German based Ryanair pilots are planning a 24-hour strike on Wednesday

© Edwin Vanoverschelde

The biggest strike in Ryanair’s history looms for 28 September but Vereinigung Cockpit (VC) is calling on Ryanair pilots to take industrial action already from next Wednesday (12 September) starting at 03:01 (UTC +2) until Thursday (13 September) 02:59 (UTC +2). All pilots permanently employed at Ryanair bases in Germany are called to strike. All flights scheduled to depart from German airports during this time will be affected.

Update: on 11 September Ryanair replied on the announcement of the industrial action: “Since we have already offered local contracts and improved pay there is no justification for further disruption and we are calling on our German pilots to work this Wednesday.

Press statement: Vereinigung Cockpit calling Ryanair pilots to Strike

VC is demanding improvements concerning pay and working conditions for many months now. Up to this day Ryanair management has not issued an improved offer, although VC’s demands have not changed since last year.

Ingolf Schumacher, head of Industrial Relations VC said: “Despite the strong signal of the strike action beginning of August, negotiations have come to a standstill. We are ultimately expecting solutions.

VC therefore invited Ryanair management in September to enter arbitration talks. VC also presented detailed proposals concerning the arbitration process. Instead of responding to VC’s proposals and signing an arbitration agreement with VC, Ryanair management only tried to stall by issuing vague and meaningless statements. Ryanair management still does not seem to be interested in finding a solution at all.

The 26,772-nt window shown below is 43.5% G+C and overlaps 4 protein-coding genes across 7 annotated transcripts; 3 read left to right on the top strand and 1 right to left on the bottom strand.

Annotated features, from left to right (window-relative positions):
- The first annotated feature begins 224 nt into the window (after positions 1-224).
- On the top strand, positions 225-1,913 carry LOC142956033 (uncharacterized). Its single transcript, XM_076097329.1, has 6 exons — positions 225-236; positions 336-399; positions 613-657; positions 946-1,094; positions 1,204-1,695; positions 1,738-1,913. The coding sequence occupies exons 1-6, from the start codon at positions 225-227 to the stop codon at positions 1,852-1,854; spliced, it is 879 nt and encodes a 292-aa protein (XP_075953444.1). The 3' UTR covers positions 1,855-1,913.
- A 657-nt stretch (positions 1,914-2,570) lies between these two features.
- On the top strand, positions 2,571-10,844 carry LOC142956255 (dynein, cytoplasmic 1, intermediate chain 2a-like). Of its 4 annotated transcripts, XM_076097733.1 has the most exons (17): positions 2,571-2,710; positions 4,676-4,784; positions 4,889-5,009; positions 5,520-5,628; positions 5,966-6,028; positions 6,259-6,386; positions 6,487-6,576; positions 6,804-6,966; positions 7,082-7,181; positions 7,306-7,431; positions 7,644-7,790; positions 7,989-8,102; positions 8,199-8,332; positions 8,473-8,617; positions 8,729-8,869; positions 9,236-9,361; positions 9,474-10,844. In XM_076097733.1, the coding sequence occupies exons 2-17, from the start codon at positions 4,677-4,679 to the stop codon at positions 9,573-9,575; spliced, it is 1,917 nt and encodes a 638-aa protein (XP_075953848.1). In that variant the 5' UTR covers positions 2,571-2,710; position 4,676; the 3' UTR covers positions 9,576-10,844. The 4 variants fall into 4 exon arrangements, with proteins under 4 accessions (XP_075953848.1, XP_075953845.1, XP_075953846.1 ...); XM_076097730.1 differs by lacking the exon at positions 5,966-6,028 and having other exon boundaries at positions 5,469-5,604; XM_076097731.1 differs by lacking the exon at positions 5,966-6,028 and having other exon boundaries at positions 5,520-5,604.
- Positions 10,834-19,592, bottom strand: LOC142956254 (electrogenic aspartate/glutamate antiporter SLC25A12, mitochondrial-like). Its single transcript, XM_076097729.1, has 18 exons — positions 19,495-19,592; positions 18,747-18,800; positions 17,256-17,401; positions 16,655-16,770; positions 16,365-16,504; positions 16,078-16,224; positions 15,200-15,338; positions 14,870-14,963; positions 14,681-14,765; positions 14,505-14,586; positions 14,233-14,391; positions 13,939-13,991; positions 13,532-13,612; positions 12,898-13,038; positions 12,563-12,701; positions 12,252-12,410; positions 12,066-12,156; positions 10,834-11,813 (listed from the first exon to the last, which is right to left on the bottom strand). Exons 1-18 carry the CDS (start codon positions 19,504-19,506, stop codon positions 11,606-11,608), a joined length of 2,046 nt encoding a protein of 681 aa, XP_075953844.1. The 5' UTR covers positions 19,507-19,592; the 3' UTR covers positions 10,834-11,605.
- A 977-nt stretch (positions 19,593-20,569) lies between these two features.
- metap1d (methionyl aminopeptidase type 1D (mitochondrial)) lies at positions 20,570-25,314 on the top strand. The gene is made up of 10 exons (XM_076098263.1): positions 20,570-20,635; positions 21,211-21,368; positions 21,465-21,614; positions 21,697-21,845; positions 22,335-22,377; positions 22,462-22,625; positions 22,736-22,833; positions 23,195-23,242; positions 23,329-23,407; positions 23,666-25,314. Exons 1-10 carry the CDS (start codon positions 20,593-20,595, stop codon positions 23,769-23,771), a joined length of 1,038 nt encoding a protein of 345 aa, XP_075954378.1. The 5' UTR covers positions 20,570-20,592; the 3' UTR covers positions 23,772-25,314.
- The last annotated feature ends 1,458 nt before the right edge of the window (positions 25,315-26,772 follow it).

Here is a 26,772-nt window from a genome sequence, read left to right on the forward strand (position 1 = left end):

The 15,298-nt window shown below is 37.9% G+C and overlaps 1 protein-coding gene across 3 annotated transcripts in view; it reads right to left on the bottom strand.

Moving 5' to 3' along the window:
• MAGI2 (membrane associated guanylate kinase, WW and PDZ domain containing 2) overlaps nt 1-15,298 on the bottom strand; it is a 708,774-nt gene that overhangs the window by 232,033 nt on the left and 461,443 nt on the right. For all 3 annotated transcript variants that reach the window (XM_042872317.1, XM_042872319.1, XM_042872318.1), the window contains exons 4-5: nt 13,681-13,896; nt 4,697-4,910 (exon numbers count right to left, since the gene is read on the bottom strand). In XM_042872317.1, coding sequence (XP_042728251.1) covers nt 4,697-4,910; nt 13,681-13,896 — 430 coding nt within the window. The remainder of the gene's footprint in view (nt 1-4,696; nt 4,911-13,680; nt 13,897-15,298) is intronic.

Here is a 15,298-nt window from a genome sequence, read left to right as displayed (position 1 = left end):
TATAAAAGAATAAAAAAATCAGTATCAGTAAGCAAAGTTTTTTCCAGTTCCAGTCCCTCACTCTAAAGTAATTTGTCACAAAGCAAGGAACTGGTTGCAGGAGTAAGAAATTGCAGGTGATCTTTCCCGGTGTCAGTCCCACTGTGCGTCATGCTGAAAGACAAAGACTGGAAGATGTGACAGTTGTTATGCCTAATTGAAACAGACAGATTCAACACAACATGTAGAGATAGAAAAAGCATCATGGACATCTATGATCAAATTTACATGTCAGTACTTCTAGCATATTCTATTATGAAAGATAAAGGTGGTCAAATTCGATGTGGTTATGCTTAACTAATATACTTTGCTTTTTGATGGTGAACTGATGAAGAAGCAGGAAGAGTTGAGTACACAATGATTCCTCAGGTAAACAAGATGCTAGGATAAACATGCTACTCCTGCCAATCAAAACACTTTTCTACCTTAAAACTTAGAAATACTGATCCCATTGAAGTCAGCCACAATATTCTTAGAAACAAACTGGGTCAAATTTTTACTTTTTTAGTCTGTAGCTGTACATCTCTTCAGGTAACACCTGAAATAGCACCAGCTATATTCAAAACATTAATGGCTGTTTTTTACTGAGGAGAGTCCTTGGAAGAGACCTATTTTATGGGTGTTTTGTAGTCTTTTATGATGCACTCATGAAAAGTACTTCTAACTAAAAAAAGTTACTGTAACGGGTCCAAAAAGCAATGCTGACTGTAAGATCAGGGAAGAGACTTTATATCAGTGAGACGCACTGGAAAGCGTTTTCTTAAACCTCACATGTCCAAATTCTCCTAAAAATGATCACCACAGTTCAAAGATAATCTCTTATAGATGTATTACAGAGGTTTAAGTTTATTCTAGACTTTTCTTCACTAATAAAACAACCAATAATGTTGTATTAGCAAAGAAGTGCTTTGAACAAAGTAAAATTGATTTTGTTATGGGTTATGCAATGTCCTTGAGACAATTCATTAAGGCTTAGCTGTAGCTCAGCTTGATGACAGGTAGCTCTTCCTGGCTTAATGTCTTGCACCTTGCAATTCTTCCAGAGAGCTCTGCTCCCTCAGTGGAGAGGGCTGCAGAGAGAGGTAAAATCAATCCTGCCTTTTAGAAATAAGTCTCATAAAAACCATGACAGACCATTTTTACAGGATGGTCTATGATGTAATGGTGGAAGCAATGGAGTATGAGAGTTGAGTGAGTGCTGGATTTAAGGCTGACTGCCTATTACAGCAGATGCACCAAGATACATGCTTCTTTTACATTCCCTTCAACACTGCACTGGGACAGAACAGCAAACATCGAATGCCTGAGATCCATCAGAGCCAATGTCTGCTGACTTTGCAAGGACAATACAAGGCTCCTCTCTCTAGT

From VC’s perspective, an arbitrator must have sufficient knowledge of German Law. In addition, an arbitrator must be capable of guiding both parties to reach an overall solution. VC has proposed several suitable individuals, who were all rejected by Ryanair. Instead, Ryanair management still insists on an Irish Mediator, who could not possibly have enough knowledge of German Law and therefore already is not qualified to act as an arbitrator in this case.

Schumacher said: “Ryanair obviously tries to dictate their terms and conditions through the backdoor. This is not going to be successful.

Agreements reached between Ryanair management and the Irish and Italian pilots cannot be a blue print for a solution in Germany. The mentioned agreements lack aspects which are crucial to reach an overall solution in Germany. Up to now, even in Ireland no collective agreements on pay or general working conditions have been reached. Therefore, industrial action still cannot be ruled out. In Italy, structural aspects of duty times and pay have not been adequately regulated from VC’s perspective.

VC regrets the impact on affected passengers, cabin crew and ground crew. Passengers may wish to contact Ryanair directly regarding their scheduled flights as only the company itself can tell which flights are going to operate.


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